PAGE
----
Instead of the spacing being the same from 1 to 2, 2 to 3, 3 to 4, etc, the spacing is the same from 1 to 10, 10 to 100, and 100 to 1000. It's a scale based on multiplication instead of addition. You can clearly see the differences between the height of my dog, the height of a diving board, and height of the Sears Tower all on this one short line. It turns out that the numbers in the universe are pretty evenly distributed on a number line like this one. More so than they are on the number lines you know from elementary school, because all the stuff in the universe is distributed pretty evenly from tiny molecules to huge galaxies.

Now we can see why numbers that start with 1 pop up so much more often than numbers that start with 9. Below, I've highlighted the ranges of numbers on this line that start with 1.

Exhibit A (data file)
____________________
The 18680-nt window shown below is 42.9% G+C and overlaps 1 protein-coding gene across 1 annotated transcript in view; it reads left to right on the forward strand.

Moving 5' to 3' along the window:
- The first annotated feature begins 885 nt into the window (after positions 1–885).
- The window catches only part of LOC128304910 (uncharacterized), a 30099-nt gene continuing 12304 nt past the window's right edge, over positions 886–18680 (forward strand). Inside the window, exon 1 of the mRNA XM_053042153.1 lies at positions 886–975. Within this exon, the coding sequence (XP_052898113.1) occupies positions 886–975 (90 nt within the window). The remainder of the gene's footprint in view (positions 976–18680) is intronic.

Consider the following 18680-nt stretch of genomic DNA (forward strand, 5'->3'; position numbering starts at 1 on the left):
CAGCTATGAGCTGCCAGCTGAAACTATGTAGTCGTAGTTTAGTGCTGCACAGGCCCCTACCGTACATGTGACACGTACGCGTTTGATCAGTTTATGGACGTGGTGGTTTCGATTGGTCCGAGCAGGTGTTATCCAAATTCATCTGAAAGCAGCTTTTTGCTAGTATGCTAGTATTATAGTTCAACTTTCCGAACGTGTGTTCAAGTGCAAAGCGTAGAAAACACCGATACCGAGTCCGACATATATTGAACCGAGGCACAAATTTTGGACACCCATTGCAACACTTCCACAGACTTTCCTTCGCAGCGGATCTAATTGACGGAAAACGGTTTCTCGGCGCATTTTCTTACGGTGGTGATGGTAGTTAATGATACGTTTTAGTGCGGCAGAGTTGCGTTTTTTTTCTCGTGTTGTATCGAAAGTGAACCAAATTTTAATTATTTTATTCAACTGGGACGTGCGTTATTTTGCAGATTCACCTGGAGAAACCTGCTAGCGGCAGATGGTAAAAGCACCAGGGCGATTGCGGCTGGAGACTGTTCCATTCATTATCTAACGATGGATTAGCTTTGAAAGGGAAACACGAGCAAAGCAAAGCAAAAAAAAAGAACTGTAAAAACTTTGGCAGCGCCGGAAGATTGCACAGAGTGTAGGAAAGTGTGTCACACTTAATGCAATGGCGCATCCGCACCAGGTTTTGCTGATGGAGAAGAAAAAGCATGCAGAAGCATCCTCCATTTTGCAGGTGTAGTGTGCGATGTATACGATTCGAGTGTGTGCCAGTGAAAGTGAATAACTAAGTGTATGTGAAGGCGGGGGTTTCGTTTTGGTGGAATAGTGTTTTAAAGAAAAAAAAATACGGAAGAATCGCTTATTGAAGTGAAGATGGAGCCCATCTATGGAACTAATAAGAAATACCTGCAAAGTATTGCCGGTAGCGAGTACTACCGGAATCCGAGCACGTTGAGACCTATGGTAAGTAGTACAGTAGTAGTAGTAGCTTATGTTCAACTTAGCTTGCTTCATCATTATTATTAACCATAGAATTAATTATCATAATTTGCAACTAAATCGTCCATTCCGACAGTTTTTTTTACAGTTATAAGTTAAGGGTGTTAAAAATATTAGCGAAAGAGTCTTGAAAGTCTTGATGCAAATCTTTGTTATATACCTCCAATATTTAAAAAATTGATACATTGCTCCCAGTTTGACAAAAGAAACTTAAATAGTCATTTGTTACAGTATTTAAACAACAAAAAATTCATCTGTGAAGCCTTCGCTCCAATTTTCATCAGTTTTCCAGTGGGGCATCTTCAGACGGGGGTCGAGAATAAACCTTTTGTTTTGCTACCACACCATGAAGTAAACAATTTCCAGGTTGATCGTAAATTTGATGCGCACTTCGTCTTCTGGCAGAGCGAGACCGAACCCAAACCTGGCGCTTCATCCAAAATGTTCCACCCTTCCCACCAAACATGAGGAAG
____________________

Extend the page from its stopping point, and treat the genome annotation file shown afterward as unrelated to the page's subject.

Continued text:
Here are the numbers that start with 9.

A much smaller area, right? So if the numbers in the universe are distributed evenly over this line, you're almost six times more likely to pick numbers starting with 1 than with 9. (All the other digits fall in between, so you're only very slightly more likely to pick numbers starting with 5 than with 6.)

So next time you're tempted to fudge the numbers on your tax return, remember this principle. It's possible to analyze your return, and if there are too many 7s, 8s, and 9s at the beginnings of your numbers, you could be in big trouble. No kidding. Benford's Law has been used in court.

I learned about this crazy Benford principle on Radiolab, a co-production of WNYC and NPR. It's a really, really good podcast that makes science fun again. Go check it out. "Numbers" and "Parasites" are two of my favorite episodes.

More fun with logarithms.